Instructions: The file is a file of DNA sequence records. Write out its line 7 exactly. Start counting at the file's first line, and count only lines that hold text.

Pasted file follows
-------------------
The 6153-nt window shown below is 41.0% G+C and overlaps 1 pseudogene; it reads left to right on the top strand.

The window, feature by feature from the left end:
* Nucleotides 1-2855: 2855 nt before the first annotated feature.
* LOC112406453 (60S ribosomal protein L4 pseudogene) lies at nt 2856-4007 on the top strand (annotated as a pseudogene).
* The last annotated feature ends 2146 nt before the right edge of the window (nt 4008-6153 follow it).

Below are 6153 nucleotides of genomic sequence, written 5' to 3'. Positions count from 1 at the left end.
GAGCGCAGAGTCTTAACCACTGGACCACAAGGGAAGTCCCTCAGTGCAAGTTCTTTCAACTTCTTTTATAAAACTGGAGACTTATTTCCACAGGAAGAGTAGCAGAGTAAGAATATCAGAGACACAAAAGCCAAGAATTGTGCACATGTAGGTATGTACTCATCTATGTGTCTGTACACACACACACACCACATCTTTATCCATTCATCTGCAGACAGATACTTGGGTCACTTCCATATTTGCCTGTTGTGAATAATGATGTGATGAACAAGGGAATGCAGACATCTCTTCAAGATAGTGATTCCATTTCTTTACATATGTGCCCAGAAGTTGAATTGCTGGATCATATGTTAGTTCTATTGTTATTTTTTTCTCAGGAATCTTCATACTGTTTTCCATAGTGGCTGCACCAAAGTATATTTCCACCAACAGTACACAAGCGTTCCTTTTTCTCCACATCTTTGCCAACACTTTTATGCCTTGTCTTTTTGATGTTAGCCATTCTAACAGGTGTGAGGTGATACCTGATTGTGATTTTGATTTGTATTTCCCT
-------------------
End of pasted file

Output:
GAGCGCAGAGTCTTAACCACTGGACCACAAGGGAAGTCCCTCAGTGCAAGTTCTTTCAACTTCTTTTATAAAACTGGAGACTTATTTCCACAGGAAGAGTAGCAGAGTAAGAATATCAGAGACACAAAAGCCAAGAATTGTGCACATGTAGGTATGTACTCATCTATGTGTCTGTACACACACACACACCACATCTTTATCCATTCATCTGCAGACAGATACTTGGGTCACTTCCATATTTGCCTGTTGTGAATAATGATGTGATGAACAAGGGAATGCAGACATCTCTTCAAGATAGTGATTCCATTTCTTTACATATGTGCCCAGAAGTTGAATTGCTGGATCATATGTTAGTTCTATTGTTATTTTTTTCTCAGGAATCTTCATACTGTTTTCCATAGTGGCTGCACCAAAGTATATTTCCACCAACAGTACACAAGCGTTCCTTTTTCTCCACATCTTTGCCAACACTTTTATGCCTTGTCTTTTTGATGTTAGCCATTCTAACAGGTGTGAGGTGATACCTGATTGTGATTTTGATTTGTATTTCCCT